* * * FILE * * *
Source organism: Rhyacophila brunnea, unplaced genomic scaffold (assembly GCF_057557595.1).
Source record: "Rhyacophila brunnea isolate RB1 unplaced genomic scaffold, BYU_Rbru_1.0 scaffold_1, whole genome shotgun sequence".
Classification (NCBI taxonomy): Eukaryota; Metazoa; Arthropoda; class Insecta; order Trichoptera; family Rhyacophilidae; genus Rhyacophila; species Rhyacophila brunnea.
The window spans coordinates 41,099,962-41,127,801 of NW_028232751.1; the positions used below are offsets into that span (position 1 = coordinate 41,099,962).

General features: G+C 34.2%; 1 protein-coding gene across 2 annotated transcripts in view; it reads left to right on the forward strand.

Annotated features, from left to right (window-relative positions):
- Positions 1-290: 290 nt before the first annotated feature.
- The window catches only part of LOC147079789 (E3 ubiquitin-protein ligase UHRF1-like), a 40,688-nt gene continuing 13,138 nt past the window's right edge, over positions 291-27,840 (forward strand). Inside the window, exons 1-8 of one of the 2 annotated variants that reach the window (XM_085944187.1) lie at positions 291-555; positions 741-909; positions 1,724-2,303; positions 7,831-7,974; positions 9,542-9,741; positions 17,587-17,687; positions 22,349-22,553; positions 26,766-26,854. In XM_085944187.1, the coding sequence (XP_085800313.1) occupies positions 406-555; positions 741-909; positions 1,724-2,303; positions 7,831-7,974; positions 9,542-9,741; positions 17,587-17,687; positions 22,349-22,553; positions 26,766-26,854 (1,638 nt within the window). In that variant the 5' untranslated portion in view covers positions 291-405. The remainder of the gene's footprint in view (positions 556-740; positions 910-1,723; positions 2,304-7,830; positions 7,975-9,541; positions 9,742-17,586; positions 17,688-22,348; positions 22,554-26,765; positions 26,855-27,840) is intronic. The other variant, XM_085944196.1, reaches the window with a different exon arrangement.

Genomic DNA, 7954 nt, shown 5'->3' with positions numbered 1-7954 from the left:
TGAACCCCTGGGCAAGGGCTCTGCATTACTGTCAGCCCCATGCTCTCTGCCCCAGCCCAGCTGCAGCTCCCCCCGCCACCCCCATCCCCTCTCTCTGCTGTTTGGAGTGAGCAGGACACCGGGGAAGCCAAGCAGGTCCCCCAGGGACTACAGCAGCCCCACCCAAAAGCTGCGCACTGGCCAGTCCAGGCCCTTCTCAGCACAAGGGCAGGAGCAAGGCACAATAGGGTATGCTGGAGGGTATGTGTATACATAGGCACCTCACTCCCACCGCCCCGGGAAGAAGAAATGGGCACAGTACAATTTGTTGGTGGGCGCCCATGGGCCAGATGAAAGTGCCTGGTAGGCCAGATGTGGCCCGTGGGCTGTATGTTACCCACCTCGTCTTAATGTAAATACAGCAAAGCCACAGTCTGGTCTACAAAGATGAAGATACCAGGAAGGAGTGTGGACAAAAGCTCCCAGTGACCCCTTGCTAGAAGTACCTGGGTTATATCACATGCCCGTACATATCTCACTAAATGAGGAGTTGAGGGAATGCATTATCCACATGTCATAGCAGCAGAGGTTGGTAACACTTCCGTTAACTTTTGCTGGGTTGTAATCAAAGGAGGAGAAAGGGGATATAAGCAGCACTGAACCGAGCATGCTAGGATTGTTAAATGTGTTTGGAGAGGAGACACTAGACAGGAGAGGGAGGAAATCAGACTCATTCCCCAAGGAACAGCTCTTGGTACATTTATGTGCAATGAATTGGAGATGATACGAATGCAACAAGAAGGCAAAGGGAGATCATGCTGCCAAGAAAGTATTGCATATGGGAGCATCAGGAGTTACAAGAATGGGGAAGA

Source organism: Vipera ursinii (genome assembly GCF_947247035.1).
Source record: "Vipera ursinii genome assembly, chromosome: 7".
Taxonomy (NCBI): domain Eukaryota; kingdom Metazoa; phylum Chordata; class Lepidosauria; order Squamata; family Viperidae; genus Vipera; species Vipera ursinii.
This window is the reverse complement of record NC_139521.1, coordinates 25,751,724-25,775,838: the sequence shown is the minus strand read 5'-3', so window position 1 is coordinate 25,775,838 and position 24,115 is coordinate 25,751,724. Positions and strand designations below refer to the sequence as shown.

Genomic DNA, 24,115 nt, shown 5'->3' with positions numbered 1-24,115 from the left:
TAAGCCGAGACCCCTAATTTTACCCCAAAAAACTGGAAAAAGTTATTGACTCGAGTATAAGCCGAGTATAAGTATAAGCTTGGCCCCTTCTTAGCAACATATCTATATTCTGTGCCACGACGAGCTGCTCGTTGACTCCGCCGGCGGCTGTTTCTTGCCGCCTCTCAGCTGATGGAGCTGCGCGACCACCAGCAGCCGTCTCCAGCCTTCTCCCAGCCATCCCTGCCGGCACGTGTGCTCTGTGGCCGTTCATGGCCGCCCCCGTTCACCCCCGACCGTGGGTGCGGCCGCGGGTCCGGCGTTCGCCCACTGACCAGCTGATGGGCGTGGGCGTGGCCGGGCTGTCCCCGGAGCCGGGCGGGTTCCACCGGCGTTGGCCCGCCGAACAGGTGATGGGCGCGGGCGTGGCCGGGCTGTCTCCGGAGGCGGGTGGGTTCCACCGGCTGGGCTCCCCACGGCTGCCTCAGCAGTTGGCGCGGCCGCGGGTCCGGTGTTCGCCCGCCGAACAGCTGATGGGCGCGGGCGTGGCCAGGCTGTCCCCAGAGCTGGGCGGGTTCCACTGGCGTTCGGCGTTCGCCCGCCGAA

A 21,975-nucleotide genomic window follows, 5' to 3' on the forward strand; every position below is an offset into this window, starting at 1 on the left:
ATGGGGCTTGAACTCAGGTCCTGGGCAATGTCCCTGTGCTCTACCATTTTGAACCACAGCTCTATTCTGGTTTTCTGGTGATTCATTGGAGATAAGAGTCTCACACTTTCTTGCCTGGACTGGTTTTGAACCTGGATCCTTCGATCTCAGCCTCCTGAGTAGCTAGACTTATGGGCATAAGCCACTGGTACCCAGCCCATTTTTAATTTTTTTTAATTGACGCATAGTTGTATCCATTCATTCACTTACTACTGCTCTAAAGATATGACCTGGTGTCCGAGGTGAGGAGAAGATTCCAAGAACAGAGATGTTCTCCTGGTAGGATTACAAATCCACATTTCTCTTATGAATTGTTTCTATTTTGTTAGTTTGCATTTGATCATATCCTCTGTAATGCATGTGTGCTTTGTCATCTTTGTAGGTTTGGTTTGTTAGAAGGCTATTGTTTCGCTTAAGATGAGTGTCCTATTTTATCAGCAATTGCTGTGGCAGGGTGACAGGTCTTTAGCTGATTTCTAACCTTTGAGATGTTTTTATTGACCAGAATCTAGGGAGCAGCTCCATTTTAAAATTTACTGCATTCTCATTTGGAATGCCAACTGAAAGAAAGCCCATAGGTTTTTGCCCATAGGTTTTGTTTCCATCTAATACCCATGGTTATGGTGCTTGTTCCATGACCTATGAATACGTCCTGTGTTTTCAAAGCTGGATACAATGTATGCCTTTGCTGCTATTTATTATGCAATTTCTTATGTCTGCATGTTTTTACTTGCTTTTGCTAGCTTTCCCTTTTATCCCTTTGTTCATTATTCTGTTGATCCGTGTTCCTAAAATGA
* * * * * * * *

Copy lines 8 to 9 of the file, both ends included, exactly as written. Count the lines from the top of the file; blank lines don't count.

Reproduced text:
- The window catches only part of LOC147079789 (E3 ubiquitin-protein ligase UHRF1-like), a 40,688-nt gene continuing 13,138 nt past the window's right edge, over positions 291-27,840 (forward strand). Inside the window, exons 1-8 of one of the 2 annotated variants that reach the window (XM_085944187.1) lie at positions 291-555; positions 741-909; positions 1,724-2,303; positions 7,831-7,974; positions 9,542-9,741; positions 17,587-17,687; positions 22,349-22,553; positions 26,766-26,854. In XM_085944187.1, the coding sequence (XP_085800313.1) occupies positions 406-555; positions 741-909; positions 1,724-2,303; positions 7,831-7,974; positions 9,542-9,741; positions 17,587-17,687; positions 22,349-22,553; positions 26,766-26,854 (1,638 nt within the window). In that variant the 5' untranslated portion in view covers positions 291-405. The remainder of the gene's footprint in view (positions 556-740; positions 910-1,723; positions 2,304-7,830; positions 7,975-9,541; positions 9,742-17,586; positions 17,688-22,348; positions 22,554-26,765; positions 26,855-27,840) is intronic. The other variant, XM_085944196.1, reaches the window with a different exon arrangement.

Genomic DNA, 7954 nt, shown 5'->3' with positions numbered 1-7954 from the left: